The story of baby Alyssa's death started with a tip from a state regulator: A preemie who was born at just 1.4 pounds and was 12 inches long but was, against all odds, thriving and going to survive, was killed when the pharmacy of a Las Vegas hospital mistakenly gave her 1,000 times the prescribed dosage of zinc sulfate.
Third Place: The Truth About Autism: Scientists Reconsider What They Think They Know; David Wolman, Wired
Over the past decade, an increasingly visible and highly networked community of autistics is trying to kick-start something akin to a civil rights movement. The message: Stop underestimating us. Their efforts, although controversial, are supported by a small but growing cadre of neuro-psychological researchers who are taking a fresh look at the nature of autism itself.
First Place: 2008 Body of Work; Clark Kauffman, Des Moines Register
Clark Kauffman's work included:
- State pays bonuses to worst of homes
- Glenwood medical chiefs were unlicensed
- Privacy law fails to stop snooping
- Gangrene, death follow stay at facility
Second Place: 2008 Body of Work; Carol Smith, Seattle Post-Intelligencer
Carol Smith explores the complexities of a failing mental health system, a dental death investigation and a story about the link between PTSD and brain damage.
Third Place: 2008 Body of Work; Angie Marek, SmartMoney"Peddling Pills" examined the relationship between doctors and pharmaceutical sales reps, and detailed unethical behavior directly witnessed by the reporter.
For "Under the Knife," Marek visited dozens of physicians and successfully bargained down the out-of-pocket costs for several surgeries and cosmetic procedures. She also gave readers a glimpse into the world of office finance managers who authorize such discounts.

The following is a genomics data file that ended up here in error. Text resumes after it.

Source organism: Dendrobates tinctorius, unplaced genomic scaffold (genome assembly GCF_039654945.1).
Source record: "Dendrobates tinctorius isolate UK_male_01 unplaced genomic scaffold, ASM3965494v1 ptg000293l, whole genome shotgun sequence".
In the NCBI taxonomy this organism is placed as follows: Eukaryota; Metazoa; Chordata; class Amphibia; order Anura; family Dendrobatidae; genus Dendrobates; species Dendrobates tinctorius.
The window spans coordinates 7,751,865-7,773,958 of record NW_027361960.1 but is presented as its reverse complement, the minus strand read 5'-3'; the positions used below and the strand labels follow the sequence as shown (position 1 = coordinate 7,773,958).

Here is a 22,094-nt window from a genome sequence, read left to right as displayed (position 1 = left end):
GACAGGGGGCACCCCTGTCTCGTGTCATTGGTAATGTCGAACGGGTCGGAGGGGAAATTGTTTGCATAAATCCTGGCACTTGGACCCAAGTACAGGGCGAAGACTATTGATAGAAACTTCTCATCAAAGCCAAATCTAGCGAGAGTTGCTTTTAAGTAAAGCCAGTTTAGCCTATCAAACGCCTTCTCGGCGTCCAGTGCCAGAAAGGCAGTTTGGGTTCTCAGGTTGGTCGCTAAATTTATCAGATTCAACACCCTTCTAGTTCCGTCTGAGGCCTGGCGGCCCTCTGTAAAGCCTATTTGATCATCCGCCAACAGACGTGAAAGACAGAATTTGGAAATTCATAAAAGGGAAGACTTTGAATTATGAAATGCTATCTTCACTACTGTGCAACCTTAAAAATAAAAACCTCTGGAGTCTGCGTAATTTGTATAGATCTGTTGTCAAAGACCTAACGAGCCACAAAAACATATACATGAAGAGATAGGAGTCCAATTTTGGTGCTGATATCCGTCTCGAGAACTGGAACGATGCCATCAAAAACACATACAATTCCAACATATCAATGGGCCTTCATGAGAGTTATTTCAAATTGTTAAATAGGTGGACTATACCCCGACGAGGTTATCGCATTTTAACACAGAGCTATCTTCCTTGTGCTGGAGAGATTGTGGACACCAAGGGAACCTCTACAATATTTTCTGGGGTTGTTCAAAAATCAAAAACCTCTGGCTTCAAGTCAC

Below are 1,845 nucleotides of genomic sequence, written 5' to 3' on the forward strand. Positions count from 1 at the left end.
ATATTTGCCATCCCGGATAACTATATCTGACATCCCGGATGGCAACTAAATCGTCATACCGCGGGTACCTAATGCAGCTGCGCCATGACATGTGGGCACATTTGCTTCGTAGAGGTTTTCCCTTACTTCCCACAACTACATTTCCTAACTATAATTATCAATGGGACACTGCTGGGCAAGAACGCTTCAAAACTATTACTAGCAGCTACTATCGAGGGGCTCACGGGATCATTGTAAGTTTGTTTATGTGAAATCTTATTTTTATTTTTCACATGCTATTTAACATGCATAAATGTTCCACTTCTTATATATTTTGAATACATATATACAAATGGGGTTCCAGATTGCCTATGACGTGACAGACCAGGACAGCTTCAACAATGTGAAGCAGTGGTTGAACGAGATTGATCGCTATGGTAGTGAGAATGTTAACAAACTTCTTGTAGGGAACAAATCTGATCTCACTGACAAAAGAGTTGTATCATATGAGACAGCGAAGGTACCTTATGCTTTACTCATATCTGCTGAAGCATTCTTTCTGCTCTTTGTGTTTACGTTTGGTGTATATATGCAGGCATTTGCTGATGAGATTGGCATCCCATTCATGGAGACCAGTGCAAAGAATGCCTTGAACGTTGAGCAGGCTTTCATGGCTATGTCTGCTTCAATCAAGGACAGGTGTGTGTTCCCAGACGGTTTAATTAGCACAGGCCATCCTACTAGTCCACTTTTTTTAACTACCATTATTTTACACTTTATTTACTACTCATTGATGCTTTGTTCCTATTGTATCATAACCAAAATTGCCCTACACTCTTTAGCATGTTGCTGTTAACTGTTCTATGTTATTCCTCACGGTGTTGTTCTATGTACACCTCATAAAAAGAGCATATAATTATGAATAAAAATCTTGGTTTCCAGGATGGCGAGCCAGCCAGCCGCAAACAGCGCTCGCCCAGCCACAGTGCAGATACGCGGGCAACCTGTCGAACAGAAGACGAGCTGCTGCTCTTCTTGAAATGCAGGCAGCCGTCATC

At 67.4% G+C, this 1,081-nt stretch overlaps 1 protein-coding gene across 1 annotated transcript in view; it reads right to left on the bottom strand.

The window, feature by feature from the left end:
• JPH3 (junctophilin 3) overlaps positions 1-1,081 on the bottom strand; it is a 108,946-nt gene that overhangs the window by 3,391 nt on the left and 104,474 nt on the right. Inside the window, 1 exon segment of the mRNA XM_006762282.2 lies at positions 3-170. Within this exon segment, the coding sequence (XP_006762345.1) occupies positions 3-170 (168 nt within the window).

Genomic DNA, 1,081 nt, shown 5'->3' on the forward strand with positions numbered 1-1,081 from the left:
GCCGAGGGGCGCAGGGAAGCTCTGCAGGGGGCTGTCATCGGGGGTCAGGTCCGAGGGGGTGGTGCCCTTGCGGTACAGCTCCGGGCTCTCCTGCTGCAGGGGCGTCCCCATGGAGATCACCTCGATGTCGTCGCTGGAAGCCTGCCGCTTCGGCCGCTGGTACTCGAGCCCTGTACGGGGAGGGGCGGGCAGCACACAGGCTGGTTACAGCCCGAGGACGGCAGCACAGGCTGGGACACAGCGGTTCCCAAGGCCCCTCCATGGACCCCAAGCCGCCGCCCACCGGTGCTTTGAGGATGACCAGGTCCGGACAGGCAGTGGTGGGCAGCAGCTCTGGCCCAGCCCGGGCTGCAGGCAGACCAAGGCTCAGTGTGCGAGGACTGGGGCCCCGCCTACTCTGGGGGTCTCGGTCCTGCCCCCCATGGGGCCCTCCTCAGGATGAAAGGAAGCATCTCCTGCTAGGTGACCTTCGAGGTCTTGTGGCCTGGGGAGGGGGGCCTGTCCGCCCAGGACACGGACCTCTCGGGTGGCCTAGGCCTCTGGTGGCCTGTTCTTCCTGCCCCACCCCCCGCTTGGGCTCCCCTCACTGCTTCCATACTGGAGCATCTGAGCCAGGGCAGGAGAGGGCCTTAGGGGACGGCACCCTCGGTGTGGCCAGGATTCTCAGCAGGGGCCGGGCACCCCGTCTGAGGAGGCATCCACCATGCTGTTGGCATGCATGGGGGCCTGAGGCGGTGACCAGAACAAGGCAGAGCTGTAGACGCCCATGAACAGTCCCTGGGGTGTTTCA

"Live Longer," a cover story, looked at what Marek referred to as "health investors," a collection of consumers who spend lavishly each year on their health, often buying everything from vitamin-infused elixirs to exhaustive analyses of their DNA. Marek asked if all this spending was actually lengthening their lives, and at what cost.
In "The Hidden Cost of Retiring Early," Marek shared the stories of Americans who retire before qualifying for Medicare and then have trouble finding health insurance on the individual market.
First Place: Hospital Mistakes Go Public; Jordan Rau, Los Angeles Times
The article revealed that California hospitals had more than 100 avoidable adverse events ("never events") on average each month, including leaving instruments in patients, permitting bedsores to fester and performing the wrong surgeries on patients or the correct surgeries on either the wrong patient or body part.
Second Place: Providers Close Doors to Poor; Marshall Allen, Las Vegas Sun
Budget cuts in the state's Medicaid program are forcing a major shift in where Nevada's poor can seek health care. Low-income cancer patients will have nowhere else to be treated after the only public hospital closes its oncology ward. And Medicaid children with orthopedic needs will have to leave the state, because specialists no longer take their insurance coverage.
Third Place: Tainted Imports Set Off Warnings, Not FDA Action; Justin Blum, Bloomberg News
The story described how the FDA ignored warning signs for years about contaminated drugs from overseas entering the United States. The story quoted former agency officials saying that recent cases of illnesses linked to contaminated medications shouldn't have come as a surprise. It also described internal reports that warned of contaminated drug imports, and quoted former agency commissioners explaining why they didn't act. The story held accountable a senior FDA official who told lawmakers that this year's contamination of the drug heparin was a "wake-up call."
First Place: Conflicts of Interest in Lung Cancer Study; Paul Goldberg, The Cancer Letter
A year-long investigation revealed egregious, undeclared conflicts on interest on the part of a group of scientists who advocated for early detection of lung cancer
Second Place: The Billion Dollar U-Turn; Mark Taylor, Hospitals & Health Networks
Re-admissions pose huge financial and quality of care problems for hospitals and patients. There are mounting pressures for hospitals to prevent patients from coming back days after a procedure. Our story took a close look at the issue – its financial impact and the impact on quality of care.
Third Place: Your Future Chief of Staff?; Howard Larkin, Hospitals & Health Networks